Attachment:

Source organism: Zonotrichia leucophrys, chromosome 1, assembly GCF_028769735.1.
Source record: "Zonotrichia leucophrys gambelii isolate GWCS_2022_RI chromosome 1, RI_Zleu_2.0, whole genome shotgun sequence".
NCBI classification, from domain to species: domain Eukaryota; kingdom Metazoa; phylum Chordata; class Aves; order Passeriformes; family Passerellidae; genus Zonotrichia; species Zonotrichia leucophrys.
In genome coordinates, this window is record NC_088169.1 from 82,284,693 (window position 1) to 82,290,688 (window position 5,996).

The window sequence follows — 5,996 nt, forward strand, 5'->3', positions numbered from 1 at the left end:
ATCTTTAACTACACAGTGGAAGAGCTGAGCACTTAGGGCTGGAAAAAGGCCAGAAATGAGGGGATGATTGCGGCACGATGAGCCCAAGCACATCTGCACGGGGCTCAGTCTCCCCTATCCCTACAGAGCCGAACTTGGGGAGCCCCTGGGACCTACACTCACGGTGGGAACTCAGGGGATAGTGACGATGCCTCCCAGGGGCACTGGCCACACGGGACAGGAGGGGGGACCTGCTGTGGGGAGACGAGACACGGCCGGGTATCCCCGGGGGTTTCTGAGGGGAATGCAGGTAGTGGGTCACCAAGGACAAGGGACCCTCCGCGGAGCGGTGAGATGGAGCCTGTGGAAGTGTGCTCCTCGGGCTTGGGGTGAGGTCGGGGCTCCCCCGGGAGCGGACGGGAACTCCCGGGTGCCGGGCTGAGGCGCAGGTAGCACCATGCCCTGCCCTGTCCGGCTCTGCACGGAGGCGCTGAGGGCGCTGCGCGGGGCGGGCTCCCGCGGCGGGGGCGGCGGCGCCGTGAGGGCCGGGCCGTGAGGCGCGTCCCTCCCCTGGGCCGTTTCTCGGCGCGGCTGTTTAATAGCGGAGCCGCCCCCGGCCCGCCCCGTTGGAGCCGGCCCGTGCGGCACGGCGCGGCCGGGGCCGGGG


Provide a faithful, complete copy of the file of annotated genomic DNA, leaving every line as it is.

Source organism: Zonotrichia leucophrys, chromosome 1, assembly GCF_028769735.1.
Source record: "Zonotrichia leucophrys gambelii isolate GWCS_2022_RI chromosome 1, RI_Zleu_2.0, whole genome shotgun sequence".
NCBI classification, from domain to species: domain Eukaryota; kingdom Metazoa; phylum Chordata; class Aves; order Passeriformes; family Passerellidae; genus Zonotrichia; species Zonotrichia leucophrys.
In genome coordinates, this window is record NC_088169.1 from 82,284,693 (window position 1) to 82,290,688 (window position 5,996).

The window sequence follows — 5,996 nt, forward strand, 5'->3', positions numbered from 1 at the left end:
ATCTTTAACTACACAGTGGAAGAGCTGAGCACTTAGGGCTGGAAAAAGGCCAGAAATGAGGGGATGATTGCGGCACGATGAGCCCAAGCACATCTGCACGGGGCTCAGTCTCCCCTATCCCTACAGAGCCGAACTTGGGGAGCCCCTGGGACCTACACTCACGGTGGGAACTCAGGGGATAGTGACGATGCCTCCCAGGGGCACTGGCCACACGGGACAGGAGGGGGGACCTGCTGTGGGGAGACGAGACACGGCCGGGTATCCCCGGGGGTTTCTGAGGGGAATGCAGGTAGTGGGTCACCAAGGACAAGGGACCCTCCGCGGAGCGGTGAGATGGAGCCTGTGGAAGTGTGCTCCTCGGGCTTGGGGTGAGGTCGGGGCTCCCCCGGGAGCGGACGGGAACTCCCGGGTGCCGGGCTGAGGCGCAGGTAGCACCATGCCCTGCCCTGTCCGGCTCTGCACGGAGGCGCTGAGGGCGCTGCGCGGGGCGGGCTCCCGCGGCGGGGGCGGCGGCGCCGTGAGGGCCGGGCCGTGAGGCGCGTCCCTCCCCTGGGCCGTTTCTCGGCGCGGCTGTTTAATAGCGGAGCCGCCCCCGGCCCGCCCCGTTGGAGCCGGCCCGTGCGGCACGGCGCGGCCGGGGCCGGGG